Mtskheta is the ancient capital of Georgia, founded there, “where, merging, rustling, / Embracing like two sisters, / Arahwa and Kury Strui.” Immediately, in Mtskheta, and Svetitskhoveli Cathedral with the tombs of the last kings of independent Georgia, “handed over” their own people “to the one-faith Russia. Since then, and blessed by the grace of God’s long-suffering country – it blossoms and prosperes, “not fearing enemies, / Beyond the bounds of friendly bayonets.”
“Once a Russian general / I drove from the mountains to Tiflis, he was taking the child of the prisoner.” He realized that he would not take the child to Tiflis alive in such a state, the general leaves a prisoner in Mtskheta, in the local monastery there.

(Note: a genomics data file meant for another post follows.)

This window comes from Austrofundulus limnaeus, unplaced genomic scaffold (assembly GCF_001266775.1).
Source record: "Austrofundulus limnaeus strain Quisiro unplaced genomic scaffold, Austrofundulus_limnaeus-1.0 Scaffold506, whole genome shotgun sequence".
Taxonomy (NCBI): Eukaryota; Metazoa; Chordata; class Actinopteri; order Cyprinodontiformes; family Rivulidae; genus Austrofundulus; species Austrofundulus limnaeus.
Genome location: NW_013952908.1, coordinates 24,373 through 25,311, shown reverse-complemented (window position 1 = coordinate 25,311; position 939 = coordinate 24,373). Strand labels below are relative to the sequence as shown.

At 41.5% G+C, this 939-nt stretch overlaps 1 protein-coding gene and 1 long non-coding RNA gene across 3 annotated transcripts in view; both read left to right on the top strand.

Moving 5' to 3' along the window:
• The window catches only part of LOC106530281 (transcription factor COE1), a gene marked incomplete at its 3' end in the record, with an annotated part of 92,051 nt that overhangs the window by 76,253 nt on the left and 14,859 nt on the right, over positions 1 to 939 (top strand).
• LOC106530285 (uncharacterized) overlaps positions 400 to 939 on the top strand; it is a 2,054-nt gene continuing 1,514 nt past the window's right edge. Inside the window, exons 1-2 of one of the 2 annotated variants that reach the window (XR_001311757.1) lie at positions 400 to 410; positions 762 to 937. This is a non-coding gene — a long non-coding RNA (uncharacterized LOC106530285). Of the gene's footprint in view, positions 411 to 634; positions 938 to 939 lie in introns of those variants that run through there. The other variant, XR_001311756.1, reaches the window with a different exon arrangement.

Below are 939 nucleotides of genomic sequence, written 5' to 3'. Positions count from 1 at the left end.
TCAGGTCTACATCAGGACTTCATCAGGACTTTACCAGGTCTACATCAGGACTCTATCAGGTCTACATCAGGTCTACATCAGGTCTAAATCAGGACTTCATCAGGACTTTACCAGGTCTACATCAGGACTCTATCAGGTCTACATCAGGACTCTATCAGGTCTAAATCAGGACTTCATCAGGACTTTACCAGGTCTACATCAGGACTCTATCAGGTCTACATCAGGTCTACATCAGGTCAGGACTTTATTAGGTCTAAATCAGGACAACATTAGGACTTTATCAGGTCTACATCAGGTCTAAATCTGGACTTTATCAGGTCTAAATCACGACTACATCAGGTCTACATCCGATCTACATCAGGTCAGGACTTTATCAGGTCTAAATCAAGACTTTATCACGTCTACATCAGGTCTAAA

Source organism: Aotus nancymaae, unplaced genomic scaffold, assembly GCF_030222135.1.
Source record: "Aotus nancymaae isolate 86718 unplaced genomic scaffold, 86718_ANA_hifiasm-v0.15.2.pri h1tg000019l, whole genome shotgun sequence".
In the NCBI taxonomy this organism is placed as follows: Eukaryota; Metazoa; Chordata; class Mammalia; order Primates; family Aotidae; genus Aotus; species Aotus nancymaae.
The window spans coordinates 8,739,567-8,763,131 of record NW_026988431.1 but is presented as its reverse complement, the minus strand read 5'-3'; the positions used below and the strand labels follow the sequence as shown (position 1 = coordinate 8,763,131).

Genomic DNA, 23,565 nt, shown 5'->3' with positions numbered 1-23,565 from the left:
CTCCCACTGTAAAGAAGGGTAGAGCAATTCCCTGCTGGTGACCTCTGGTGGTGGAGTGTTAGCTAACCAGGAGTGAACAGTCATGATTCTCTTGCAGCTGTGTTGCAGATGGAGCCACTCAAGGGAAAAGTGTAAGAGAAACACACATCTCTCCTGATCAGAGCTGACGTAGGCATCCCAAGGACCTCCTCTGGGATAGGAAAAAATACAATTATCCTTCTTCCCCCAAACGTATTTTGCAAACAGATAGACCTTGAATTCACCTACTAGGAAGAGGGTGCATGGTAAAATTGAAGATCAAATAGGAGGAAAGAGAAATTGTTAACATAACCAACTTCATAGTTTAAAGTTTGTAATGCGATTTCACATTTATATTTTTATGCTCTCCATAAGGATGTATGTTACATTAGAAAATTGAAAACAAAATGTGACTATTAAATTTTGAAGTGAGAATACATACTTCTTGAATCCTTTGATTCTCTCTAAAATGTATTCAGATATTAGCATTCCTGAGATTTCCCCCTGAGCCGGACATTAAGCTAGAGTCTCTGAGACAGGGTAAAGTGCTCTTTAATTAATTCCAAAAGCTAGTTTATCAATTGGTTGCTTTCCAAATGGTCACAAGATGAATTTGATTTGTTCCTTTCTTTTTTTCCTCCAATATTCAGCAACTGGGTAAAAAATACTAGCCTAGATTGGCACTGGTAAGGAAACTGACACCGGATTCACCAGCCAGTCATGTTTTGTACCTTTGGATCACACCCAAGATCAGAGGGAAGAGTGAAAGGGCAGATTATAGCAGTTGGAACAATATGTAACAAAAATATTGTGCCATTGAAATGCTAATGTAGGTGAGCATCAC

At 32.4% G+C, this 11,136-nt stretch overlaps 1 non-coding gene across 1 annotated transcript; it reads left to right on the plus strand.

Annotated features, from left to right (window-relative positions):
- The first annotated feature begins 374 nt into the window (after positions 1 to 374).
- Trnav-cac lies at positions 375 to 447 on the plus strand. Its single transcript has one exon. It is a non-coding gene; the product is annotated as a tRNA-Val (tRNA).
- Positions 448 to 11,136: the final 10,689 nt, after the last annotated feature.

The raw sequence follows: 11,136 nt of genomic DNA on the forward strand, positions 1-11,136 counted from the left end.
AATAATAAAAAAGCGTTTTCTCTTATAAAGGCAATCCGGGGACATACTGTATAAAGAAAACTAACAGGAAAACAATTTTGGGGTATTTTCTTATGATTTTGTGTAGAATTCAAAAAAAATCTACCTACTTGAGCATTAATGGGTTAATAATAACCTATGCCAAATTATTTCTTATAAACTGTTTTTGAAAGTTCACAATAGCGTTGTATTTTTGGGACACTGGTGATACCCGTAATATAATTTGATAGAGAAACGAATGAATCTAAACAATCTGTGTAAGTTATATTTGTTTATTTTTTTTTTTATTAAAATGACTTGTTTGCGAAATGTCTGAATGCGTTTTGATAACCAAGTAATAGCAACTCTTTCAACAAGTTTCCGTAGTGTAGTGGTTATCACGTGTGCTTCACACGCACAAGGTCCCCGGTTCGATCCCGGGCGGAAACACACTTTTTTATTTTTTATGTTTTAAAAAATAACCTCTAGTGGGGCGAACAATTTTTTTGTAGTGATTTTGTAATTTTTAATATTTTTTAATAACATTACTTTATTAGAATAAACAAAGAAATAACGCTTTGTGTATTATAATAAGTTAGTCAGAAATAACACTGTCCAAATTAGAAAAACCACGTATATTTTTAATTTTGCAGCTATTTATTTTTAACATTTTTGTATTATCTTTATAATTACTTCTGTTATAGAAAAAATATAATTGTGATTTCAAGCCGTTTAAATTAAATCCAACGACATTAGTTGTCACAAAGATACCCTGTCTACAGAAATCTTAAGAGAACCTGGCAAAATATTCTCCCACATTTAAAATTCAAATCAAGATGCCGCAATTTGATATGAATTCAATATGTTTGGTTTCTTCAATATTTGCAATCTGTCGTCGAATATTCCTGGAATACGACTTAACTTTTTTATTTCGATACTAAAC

Life in captivity extinguished the “ray-guide” in his soul, that is, the unmistakably correct, almost animal feeling of his path, which every mountaineer possesses from birth, and without which neither man nor beast can survive in the wild abysses of the central Caucasus. Yes, Mtsyri escaped from the monastery fortress, but that inner prison, the tightness that the civilizers built in his soul, he can not destroy! It is this terrible tragic discovery, and not the ragged wounds inflicted by the leopard, that kill in Mtsyri the instinct of life, the thirst for life with which the true and not foster children of nature come into the world. A born freedom-loving person, he, in order not to live as a slave, dies like a slave: humbly, without cursing anyone. The only thing about which he asks his jailers to be buried in that corner of the monastery garden, from where “the Caucasus is also visible.”